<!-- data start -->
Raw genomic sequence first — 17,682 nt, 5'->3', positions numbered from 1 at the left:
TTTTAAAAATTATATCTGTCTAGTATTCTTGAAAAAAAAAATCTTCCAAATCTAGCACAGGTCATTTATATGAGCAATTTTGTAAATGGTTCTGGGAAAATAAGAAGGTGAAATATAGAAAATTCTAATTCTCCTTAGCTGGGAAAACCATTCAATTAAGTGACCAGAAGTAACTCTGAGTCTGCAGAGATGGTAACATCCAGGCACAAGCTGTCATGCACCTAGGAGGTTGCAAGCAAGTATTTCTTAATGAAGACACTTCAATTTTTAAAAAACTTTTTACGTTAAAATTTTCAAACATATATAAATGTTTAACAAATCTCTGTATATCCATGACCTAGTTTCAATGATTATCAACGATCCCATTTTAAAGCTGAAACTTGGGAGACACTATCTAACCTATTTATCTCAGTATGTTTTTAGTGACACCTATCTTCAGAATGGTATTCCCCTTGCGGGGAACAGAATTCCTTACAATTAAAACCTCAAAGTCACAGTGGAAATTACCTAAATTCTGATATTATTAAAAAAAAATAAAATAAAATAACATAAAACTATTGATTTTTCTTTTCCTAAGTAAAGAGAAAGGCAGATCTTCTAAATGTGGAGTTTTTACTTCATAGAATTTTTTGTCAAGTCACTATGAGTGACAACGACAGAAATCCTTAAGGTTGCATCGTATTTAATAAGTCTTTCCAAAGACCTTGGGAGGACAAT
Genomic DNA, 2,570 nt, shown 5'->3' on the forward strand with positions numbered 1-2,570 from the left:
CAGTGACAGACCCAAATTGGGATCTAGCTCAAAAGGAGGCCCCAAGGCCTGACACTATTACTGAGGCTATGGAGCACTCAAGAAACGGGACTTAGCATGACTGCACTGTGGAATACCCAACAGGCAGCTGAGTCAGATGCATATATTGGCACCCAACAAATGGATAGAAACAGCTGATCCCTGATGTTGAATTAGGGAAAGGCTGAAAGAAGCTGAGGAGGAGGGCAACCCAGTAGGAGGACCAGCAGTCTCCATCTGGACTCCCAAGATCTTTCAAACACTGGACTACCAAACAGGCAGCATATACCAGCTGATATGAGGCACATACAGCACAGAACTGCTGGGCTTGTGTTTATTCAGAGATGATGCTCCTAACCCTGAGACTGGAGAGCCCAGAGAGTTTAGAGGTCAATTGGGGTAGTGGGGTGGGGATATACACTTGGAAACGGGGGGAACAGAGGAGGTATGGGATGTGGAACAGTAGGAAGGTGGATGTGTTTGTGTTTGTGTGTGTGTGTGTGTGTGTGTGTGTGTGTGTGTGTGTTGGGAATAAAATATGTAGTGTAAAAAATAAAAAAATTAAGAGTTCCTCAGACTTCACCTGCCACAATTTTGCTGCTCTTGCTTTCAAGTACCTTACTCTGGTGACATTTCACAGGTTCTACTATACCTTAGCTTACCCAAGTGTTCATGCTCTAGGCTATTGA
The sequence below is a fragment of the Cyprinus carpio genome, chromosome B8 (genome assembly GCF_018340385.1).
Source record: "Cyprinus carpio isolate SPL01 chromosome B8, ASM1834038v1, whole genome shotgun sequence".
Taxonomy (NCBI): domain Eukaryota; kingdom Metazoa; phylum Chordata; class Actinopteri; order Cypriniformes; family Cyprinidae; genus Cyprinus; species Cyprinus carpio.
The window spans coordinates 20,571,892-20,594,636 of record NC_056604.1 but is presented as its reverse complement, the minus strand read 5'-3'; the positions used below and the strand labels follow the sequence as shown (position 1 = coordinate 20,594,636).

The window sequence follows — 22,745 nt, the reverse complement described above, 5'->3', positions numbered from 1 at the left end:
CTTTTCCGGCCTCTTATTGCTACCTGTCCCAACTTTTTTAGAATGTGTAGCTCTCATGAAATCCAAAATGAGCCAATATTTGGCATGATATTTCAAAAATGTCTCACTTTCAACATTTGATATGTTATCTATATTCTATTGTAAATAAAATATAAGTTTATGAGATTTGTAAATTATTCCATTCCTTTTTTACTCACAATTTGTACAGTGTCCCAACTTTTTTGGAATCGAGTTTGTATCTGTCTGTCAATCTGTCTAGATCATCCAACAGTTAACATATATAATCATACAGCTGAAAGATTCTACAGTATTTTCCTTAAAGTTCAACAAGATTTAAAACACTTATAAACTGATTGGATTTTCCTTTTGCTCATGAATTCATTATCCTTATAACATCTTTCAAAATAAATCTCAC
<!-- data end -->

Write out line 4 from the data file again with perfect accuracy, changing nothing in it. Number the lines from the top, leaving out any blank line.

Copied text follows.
CAGTGACAGACCCAAATTGGGATCTAGCTCAAAAGGAGGCCCCAAGGCCTGACACTATTACTGAGGCTATGGAGCACTCAAGAAACGGGACTTAGCATGACTGCACTGTGGAATACCCAACAGGCAGCTGAGTCAGATGCATATATTGGCACCCAACAAATGGATAGAAACAGCTGATCCCTGATGTTGAATTAGGGAAAGGCTGAAAGAAGCTGAGGAGGAGGGCAACCCAGTAGGAGGACCAGCAGTCTCCATCTGGACTCCCAAGATCTTTCAAACACTGGACTACCAAACAGGCAGCATATACCAGCTGATATGAGGCACATACAGCACAGAACTGCTGGGCTTGTGTTTATTCAGAGATGATGCTCCTAACCCTGAGACTGGAGAGCCCAGAGAGTTTAGAGGTCAATTGGGGTAGTGGGGTGGGGATATACACTTGGAAACGGGGGGAACAGAGGAGGTATGGGATGTGGAACAGTAGGAAGGTGGATGTGTTTGTGTTTGTGTGTGTGTGTGTGTGTGTGTGTGTGTGTGTGTGTGTTGGGAATAAAATATGTAGTGTAAAAAATAAAAAAATTAAGAGTTCCTCAGACTTCACCTGCCACAATTTTGCTGCTCTTGCTTTCAAGTACCTTACTCTGGTGACATTTCACAGGTTCTACTATACCTTAGCTTACCCAAGTGTTCATGCTCTAGGCTATTGA